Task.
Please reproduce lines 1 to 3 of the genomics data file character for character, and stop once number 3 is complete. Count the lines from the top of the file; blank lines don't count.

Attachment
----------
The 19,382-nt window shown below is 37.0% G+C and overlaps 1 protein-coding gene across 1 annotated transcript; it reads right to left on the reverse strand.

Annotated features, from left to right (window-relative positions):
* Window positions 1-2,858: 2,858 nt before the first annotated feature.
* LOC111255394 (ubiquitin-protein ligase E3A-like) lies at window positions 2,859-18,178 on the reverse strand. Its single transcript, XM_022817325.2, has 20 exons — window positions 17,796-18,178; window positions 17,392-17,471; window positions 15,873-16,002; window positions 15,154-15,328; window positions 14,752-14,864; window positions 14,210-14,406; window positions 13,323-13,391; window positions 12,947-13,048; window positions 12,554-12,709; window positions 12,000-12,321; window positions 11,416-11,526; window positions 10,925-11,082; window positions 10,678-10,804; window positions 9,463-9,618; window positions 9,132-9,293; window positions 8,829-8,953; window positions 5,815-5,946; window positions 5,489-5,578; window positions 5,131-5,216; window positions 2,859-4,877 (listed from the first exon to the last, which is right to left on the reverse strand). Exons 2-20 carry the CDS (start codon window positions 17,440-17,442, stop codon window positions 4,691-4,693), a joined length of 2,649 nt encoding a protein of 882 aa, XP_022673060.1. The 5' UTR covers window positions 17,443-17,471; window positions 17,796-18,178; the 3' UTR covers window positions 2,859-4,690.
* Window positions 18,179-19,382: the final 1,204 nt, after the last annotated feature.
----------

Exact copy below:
The 19,382-nt window shown below is 37.0% G+C and overlaps 1 protein-coding gene across 1 annotated transcript; it reads right to left on the reverse strand.

Annotated features, from left to right (window-relative positions):
* Window positions 1-2,858: 2,858 nt before the first annotated feature.